Self-Driving Databases: Current and Future
Treasure Data is a fully-managed DBMS service that frees our customers from operating DBMS by themselves. This empowers non-engineers (e.g., executives, marketers, etc.) to collect data and get insights through data analysis in a self-service manner. In October 2017, Oracle unveiled the world-first self-driving database as a service that even supports automated performance tuning, self-scaling and self-repairing. This is a dream database engine that database researchers have been longing for.
Twenty years ago (1997) the keyword was self-tuning database systems. Surajit Chaudhuri, a distinguished scientist at Microsoft Research, had been studying this subject for a long time and some of the results have been implemented in SQL Server as well as in other DBMS products. His self-tuning database paper published in VLDB 1997 was selected as the 10-year best paper at VLDB 2007. Still, most of the major DBMSs need expert tuning and careful schema design to maximize the query performance.
At the biennial Conference on Innovative Data Systems Research (CIDR) 2017, Andrew Pavlo’s group revived this subject giving it a catchy new name: Self-Driving Database Management Systems. If DBMSs can operate themselves and automatically optimize the physical storage for query processing, our systems will no longer be susceptible to sudden traffic changes or poor query performance. It also means our reliance on DBA’s work will be greatly reduced and data engineering work will be much easier since neither tuning nor sophisticated schema design will be required.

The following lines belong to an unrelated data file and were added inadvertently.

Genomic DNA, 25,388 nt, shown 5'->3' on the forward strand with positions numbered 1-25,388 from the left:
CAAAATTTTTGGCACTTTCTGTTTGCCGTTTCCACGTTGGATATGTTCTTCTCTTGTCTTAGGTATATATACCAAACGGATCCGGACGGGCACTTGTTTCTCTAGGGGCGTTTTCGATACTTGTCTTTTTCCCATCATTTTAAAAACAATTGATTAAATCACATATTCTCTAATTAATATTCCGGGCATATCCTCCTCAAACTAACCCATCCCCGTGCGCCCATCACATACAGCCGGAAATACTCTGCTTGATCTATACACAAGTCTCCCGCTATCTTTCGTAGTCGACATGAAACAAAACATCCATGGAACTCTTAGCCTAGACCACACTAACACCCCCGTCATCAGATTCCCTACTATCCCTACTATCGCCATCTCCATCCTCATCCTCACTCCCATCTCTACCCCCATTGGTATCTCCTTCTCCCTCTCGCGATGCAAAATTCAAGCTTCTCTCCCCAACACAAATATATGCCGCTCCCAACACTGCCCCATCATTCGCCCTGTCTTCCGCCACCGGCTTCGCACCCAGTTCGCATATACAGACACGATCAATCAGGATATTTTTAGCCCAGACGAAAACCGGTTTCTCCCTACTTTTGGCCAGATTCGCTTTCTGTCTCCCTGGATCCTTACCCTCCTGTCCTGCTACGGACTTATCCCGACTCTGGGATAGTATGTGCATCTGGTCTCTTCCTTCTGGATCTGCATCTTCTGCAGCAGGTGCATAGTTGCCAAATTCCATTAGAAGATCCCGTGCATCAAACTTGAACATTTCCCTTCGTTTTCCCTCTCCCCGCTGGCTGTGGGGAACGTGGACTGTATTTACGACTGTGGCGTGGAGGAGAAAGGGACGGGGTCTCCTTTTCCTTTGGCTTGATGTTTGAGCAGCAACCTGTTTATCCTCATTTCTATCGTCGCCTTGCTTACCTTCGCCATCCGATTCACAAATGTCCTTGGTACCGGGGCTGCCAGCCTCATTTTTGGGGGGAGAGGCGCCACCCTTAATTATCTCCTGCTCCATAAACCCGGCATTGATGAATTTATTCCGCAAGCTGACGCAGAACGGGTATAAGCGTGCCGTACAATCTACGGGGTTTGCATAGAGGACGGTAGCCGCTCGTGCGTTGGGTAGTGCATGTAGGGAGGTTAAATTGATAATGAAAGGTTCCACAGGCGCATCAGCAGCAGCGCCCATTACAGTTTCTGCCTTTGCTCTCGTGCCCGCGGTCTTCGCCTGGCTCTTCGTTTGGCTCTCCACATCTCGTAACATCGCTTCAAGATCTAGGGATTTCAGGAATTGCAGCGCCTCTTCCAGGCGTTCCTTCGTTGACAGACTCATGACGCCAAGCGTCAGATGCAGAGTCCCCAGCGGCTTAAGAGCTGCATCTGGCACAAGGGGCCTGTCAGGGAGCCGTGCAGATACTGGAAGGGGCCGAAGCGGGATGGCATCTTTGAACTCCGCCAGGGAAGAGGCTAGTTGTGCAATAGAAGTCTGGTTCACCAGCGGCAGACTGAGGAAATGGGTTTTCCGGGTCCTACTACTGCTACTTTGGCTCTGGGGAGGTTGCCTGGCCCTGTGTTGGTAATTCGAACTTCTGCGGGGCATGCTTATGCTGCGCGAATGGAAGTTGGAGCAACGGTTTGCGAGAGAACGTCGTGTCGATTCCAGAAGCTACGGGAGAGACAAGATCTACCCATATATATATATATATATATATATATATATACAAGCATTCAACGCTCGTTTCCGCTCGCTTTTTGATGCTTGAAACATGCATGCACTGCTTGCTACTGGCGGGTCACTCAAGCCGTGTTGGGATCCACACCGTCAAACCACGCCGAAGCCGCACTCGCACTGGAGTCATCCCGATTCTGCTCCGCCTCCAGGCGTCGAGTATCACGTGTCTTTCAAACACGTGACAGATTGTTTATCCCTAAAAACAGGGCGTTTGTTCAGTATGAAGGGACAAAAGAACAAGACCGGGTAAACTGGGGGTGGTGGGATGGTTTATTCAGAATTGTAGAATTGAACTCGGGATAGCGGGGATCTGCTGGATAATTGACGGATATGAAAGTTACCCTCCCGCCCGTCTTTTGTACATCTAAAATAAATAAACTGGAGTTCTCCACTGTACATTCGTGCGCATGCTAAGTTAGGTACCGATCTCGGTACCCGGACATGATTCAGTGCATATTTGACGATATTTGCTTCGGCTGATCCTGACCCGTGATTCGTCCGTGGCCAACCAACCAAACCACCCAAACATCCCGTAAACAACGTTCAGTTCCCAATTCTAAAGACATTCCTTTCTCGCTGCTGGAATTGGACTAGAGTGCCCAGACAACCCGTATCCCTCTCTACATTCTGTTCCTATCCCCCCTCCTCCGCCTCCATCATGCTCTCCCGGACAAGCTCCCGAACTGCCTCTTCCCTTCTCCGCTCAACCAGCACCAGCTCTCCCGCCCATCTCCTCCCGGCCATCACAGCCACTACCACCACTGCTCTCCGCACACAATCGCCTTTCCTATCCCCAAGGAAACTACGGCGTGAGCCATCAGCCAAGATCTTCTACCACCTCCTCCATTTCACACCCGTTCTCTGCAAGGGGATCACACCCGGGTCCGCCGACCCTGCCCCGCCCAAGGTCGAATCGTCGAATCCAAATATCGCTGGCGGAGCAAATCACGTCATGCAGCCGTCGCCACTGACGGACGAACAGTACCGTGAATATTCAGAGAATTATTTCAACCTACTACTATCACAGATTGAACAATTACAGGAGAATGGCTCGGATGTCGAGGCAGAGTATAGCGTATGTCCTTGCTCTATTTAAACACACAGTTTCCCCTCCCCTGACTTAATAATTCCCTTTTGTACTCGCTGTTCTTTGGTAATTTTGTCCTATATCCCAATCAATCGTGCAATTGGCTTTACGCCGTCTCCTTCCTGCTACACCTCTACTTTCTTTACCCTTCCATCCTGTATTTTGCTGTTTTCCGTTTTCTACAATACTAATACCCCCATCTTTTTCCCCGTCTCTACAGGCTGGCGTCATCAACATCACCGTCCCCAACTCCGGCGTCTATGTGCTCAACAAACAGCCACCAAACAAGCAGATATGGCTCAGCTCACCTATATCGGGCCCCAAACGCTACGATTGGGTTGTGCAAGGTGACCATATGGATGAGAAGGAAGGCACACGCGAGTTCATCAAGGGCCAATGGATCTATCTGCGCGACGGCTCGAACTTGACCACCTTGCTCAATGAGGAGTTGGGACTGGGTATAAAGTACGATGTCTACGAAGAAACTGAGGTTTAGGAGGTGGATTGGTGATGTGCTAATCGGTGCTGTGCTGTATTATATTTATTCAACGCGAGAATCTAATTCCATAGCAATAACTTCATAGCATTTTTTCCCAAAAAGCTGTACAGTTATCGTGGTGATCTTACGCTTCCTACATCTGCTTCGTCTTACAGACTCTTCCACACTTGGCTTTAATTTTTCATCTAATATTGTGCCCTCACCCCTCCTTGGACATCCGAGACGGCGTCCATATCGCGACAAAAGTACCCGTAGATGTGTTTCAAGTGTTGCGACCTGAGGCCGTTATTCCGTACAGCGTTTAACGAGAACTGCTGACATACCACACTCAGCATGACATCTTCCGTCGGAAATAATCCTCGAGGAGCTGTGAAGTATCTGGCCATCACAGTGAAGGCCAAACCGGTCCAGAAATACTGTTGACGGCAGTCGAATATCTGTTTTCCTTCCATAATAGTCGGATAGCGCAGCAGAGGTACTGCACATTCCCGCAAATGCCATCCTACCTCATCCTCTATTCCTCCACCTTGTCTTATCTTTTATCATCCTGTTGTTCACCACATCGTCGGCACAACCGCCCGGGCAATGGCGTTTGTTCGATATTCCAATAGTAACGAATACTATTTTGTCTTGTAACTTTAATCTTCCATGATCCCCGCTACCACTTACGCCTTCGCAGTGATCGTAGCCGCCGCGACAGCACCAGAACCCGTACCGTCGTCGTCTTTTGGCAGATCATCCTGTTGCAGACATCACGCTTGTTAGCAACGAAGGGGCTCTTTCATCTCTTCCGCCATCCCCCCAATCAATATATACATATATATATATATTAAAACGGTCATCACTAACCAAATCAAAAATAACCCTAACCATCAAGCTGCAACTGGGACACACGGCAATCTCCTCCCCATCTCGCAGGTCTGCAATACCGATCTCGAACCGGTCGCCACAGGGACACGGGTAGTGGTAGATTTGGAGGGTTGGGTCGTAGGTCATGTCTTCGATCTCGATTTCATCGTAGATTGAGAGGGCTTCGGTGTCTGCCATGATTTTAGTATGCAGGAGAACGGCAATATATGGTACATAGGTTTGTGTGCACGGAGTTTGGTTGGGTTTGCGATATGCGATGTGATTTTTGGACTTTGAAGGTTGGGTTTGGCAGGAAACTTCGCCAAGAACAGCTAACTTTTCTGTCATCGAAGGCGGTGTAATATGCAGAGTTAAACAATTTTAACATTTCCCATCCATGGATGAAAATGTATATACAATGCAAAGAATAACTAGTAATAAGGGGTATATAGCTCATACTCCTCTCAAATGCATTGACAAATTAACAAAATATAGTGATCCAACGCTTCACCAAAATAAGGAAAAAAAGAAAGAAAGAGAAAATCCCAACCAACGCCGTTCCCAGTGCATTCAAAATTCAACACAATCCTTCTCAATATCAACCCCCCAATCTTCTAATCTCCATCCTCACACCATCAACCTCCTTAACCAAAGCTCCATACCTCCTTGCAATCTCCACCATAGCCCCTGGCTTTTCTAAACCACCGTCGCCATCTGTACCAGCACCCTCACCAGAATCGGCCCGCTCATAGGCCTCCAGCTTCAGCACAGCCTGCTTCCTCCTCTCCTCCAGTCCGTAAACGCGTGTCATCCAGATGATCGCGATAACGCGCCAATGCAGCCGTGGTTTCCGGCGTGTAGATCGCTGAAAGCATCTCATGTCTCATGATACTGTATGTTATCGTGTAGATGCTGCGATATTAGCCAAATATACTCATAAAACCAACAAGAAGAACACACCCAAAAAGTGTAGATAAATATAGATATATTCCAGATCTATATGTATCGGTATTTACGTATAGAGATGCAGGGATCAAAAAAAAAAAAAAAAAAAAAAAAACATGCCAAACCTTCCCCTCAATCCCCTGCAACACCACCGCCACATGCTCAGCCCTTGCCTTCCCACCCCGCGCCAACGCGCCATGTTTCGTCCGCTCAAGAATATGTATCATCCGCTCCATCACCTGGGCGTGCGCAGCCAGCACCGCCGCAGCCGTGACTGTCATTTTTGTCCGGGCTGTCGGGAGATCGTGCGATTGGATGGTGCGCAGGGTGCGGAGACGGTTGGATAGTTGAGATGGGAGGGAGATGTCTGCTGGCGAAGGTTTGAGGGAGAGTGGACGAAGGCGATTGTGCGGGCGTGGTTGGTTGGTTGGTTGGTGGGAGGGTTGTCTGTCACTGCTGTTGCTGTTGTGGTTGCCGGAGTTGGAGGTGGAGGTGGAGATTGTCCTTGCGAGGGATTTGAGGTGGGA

There are several major changes that happened to DBMSs in the last 10 years. First was a shift to columnar storage for processing massive amounts of data with distributed processing – major open-source data processing engines, such as Hive, Presto, Spark, etc. have already incorporated columnar storage in their core designs for distributed OLAP workloads. Second was the adoption of in-memory storage for transaction processing – recent development of non-volatile memory (NVM) storage also accelerated this trend because NVM supports fine-grained data writes and can be used complementarily with ensuring the persistency of in-memory DBMSs.
A potential third major development still to come would be to transform a DBMS itself for supporting OLAP and OLTP workloads at the same time. This type of workload is called Hybrid Transactional Analytical Processing (HTAP), a term coined by Gartner. To date, most DBMS products still need to choose a single DBMS engine suited to individual workloads, such as OLAP and OLTP. A true self-driving DBMS should be able to adjust its internals to accommodate different types of workloads at runtime.
Peloton is the prototype of just such a new DBMS, which utilizes machine learning techniques to classify current workloads and deep-learning technologies (e.g., TensorFlow) for forecasting the future ones. Based on these predictions, Peloton controls the number of CPUs to use to optimize the query performance. Peloton also customizes the hybrid storage format layout of rows and columns to reduce the latency of OLAP and OLTP workloads.
To be fully self-driving, however, DBMSs require further automation. Through more than four years of experience in operating database services 24/7 at Treasure Data, I have learned several challenges not mentioned in these research papers:
- Upgrading DBMS systems. To operate a database service in the cloud we must avoid long service downtime. What makes for the biggest challenge though is maintaining continuity of query behavior between versions. Our system is now processing more than a half-million queries / day and checking the compatibility of all these queries is a hard and complex task. Presto, a distributed query engine open-sourced by Facebook, is evolving rapidly, with up to three new releases every month, bringing new features, bug fixes, and performance improvements as well as changes to its internals. It would be impossible for on-premise database systems to upgrade the systems at this pace.